I pledge right now that will be the only REST-related pun in the whole book (unless I think of a really good one later on).
REST is another one of those tortured software acronyms — it stands for REpresentational State Transfer. The basic idea dates back to the doctoral dissertation of Ray Fielding, written in 2000, although it only started gaining traction in the Rails world in early 2006, when a couple of different plugins allowed for a RESTful style within Rails. The functionality was rapidly moved to the Rails core and has just as quickly become a very commonly used practice, especially for standard Create, Read, Update, Delete (CRUD) style functionality.
There are three different ways of thinking about REST as compared to a traditional Rails application:
Pages versus resources
You'll explore each of these in the following sections.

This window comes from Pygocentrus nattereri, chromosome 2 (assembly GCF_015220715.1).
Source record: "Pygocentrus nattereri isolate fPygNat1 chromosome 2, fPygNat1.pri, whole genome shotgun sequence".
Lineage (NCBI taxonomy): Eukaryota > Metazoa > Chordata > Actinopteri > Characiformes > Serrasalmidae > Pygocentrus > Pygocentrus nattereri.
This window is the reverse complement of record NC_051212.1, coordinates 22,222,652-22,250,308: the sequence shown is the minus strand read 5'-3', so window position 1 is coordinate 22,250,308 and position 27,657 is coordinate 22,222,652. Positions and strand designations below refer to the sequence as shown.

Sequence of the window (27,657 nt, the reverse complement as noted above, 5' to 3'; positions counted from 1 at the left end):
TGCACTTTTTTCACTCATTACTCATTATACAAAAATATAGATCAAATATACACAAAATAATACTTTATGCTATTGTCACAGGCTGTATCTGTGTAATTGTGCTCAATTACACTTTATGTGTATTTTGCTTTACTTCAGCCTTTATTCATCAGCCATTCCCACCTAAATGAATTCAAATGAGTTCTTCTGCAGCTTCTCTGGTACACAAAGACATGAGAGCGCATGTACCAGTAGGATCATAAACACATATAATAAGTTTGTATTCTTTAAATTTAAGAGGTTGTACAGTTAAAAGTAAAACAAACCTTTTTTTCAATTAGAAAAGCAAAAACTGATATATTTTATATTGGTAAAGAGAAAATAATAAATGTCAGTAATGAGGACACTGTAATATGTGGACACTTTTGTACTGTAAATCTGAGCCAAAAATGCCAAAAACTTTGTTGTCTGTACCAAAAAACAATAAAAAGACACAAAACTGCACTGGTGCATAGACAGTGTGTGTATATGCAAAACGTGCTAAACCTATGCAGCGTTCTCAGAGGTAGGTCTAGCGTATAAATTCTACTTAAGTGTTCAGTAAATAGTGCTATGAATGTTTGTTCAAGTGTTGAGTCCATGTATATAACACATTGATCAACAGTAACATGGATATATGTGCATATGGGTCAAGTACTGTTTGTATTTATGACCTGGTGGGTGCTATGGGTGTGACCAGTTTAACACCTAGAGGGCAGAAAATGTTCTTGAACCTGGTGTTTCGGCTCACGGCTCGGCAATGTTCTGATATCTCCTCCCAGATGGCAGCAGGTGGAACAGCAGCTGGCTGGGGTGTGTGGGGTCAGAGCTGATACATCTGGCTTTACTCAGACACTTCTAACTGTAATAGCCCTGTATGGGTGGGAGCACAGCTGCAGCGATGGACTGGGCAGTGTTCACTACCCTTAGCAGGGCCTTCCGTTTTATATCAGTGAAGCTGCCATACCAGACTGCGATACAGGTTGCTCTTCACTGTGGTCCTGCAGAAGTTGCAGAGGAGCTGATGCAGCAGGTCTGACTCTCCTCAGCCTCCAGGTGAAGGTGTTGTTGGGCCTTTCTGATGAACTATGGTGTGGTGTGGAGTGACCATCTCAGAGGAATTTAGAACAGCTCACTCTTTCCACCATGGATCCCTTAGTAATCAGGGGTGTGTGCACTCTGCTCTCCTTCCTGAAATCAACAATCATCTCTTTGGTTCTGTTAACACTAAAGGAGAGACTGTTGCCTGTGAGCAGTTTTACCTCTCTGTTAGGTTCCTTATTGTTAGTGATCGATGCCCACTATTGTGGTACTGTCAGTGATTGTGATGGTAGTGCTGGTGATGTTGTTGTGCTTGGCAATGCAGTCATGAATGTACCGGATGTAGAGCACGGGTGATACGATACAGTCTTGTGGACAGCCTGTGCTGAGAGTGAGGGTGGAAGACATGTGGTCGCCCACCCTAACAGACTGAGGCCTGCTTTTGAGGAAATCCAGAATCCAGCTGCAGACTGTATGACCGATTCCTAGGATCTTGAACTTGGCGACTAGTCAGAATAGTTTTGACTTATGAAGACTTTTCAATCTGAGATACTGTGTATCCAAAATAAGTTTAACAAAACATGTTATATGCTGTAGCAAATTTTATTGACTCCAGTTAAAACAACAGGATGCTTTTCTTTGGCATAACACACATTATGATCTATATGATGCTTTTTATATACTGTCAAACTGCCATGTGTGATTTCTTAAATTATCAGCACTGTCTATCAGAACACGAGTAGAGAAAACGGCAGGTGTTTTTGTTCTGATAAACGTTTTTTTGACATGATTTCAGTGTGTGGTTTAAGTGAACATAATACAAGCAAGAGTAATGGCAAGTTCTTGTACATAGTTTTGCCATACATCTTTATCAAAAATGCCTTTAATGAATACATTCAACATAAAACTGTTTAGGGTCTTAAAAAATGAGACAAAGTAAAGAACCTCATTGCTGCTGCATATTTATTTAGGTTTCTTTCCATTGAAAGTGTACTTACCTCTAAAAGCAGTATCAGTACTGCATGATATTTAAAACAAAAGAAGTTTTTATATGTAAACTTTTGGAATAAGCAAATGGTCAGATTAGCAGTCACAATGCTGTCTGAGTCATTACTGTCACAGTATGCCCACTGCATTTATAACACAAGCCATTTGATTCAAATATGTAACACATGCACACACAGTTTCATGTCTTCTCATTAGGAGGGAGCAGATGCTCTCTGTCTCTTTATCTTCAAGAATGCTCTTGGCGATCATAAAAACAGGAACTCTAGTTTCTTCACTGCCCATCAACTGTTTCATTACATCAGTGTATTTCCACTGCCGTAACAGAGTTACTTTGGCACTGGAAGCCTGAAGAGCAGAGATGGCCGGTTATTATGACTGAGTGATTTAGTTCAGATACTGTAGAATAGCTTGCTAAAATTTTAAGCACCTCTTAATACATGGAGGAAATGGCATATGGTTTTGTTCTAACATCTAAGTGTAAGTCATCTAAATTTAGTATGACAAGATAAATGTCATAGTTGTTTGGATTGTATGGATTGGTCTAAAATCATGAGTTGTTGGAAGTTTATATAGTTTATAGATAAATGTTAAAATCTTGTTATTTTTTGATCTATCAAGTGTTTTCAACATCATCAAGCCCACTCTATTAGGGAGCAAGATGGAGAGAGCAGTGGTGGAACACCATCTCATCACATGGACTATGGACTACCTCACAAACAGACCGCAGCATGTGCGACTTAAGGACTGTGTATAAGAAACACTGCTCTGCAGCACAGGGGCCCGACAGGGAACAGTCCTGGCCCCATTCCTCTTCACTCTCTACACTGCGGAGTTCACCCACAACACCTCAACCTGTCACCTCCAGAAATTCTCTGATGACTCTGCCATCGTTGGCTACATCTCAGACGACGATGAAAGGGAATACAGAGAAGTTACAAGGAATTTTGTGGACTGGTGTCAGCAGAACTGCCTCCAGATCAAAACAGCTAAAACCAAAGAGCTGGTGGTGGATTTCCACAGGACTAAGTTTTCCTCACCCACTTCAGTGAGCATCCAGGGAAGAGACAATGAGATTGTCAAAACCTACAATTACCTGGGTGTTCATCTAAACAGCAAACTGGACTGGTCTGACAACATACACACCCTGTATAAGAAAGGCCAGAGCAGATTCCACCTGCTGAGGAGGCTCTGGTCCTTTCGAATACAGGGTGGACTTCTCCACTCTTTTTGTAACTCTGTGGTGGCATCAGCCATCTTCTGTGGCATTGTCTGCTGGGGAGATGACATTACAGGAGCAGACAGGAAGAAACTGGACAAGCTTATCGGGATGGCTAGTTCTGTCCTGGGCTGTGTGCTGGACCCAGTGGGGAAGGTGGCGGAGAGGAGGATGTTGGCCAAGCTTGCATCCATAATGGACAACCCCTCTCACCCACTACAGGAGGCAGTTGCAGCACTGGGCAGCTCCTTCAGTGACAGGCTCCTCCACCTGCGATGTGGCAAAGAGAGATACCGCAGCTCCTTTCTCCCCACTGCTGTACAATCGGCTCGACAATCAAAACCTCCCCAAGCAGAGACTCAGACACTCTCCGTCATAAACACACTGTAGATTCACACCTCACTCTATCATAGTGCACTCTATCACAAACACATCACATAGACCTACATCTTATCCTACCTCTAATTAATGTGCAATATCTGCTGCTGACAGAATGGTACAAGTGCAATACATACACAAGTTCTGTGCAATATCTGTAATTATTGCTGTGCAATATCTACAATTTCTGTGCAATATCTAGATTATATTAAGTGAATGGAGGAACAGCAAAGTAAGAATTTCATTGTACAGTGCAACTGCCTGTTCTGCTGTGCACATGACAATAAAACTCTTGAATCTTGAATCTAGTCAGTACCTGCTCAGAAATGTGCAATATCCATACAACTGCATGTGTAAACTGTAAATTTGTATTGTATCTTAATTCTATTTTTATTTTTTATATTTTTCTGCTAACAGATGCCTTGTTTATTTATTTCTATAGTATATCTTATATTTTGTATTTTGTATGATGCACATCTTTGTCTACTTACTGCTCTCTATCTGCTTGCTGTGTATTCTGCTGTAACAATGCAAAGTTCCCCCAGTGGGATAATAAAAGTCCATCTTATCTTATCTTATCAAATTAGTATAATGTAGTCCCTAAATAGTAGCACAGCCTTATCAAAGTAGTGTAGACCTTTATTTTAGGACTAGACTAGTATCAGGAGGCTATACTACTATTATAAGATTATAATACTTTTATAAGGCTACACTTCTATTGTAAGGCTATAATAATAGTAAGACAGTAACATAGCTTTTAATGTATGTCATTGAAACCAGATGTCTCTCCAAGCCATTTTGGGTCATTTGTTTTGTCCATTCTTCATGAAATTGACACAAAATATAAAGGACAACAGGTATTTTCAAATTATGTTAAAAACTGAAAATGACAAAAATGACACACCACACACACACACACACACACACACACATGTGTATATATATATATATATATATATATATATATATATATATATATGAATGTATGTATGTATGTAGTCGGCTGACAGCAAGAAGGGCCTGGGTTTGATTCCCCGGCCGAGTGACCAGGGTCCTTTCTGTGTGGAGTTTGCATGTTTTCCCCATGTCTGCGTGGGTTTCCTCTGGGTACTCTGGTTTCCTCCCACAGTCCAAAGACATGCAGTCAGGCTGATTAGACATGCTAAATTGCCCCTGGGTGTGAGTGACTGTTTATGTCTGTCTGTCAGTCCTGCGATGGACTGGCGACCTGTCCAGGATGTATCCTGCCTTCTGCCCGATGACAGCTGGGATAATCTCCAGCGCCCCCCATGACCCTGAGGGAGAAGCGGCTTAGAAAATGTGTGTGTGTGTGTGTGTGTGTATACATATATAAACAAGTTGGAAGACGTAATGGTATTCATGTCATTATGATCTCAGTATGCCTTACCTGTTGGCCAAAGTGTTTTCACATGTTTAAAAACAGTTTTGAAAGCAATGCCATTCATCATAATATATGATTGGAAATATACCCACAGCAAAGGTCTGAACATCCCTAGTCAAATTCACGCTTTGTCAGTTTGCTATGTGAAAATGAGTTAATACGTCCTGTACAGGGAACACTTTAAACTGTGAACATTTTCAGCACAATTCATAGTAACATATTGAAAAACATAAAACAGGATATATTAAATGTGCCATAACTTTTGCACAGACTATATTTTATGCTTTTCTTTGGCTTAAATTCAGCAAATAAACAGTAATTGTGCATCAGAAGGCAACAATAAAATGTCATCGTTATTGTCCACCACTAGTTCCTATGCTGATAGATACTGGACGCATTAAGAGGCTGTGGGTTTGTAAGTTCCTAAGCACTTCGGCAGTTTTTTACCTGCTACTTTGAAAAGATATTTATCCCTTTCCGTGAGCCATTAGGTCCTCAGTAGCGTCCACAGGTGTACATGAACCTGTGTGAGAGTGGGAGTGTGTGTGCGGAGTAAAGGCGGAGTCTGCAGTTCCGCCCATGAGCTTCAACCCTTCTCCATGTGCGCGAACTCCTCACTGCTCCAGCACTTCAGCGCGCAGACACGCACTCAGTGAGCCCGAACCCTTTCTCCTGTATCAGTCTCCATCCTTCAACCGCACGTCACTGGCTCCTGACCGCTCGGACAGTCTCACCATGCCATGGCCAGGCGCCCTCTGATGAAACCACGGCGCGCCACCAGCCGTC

The traditional view of data on the Web is action-oriented. A user performs an action on a page, usually by just accessing the page, but sometimes by sending data as well. The server responds with data, usually in HTML, but a pure web service is likely to send XML or JSON.
A RESTful application, in contrast, is viewed as a set of resources, each of which contains some data and exposes a set of functions to the Web. The core of these functions is made up of the standard CRUD actions, and the application programming interface (API) for ...